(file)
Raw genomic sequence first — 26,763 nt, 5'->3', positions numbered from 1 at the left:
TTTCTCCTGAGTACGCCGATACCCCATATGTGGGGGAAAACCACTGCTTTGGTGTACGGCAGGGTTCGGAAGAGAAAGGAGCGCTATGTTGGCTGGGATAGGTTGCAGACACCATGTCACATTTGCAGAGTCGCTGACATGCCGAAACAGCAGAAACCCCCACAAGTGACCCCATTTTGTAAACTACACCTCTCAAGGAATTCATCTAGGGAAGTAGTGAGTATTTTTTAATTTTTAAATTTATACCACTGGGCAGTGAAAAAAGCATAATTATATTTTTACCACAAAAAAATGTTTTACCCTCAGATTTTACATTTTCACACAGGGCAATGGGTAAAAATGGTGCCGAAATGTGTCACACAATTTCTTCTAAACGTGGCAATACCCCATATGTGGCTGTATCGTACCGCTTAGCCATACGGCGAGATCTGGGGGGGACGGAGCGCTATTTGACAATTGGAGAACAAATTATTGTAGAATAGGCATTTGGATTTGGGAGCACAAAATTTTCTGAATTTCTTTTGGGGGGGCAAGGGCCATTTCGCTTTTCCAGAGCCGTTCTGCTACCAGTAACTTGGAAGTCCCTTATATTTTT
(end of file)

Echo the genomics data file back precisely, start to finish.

Raw genomic sequence first — 26,763 nt, 5'->3', positions numbered from 1 at the left:
TTTCTCCTGAGTACGCCGATACCCCATATGTGGGGGAAAACCACTGCTTTGGTGTACGGCAGGGTTCGGAAGAGAAAGGAGCGCTATGTTGGCTGGGATAGGTTGCAGACACCATGTCACATTTGCAGAGTCGCTGACATGCCGAAACAGCAGAAACCCCCACAAGTGACCCCATTTTGTAAACTACACCTCTCAAGGAATTCATCTAGGGAAGTAGTGAGTATTTTTTAATTTTTAAATTTATACCACTGGGCAGTGAAAAAAGCATAATTATATTTTTACCACAAAAAAATGTTTTACCCTCAGATTTTACATTTTCACACAGGGCAATGGGTAAAAATGGTGCCGAAATGTGTCACACAATTTCTTCTAAACGTGGCAATACCCCATATGTGGCTGTATCGTACCGCTTAGCCATACGGCGAGATCTGGGGGGGACGGAGCGCTATTTGACAATTGGAGAACAAATTATTGTAGAATAGGCATTTGGATTTGGGAGCACAAAATTTTCTGAATTTCTTTTGGGGGGGCAAGGGCCATTTCGCTTTTCCAGAGCCGTTCTGCTACCAGTAACTTGGAAGTCCCTTATATTTTT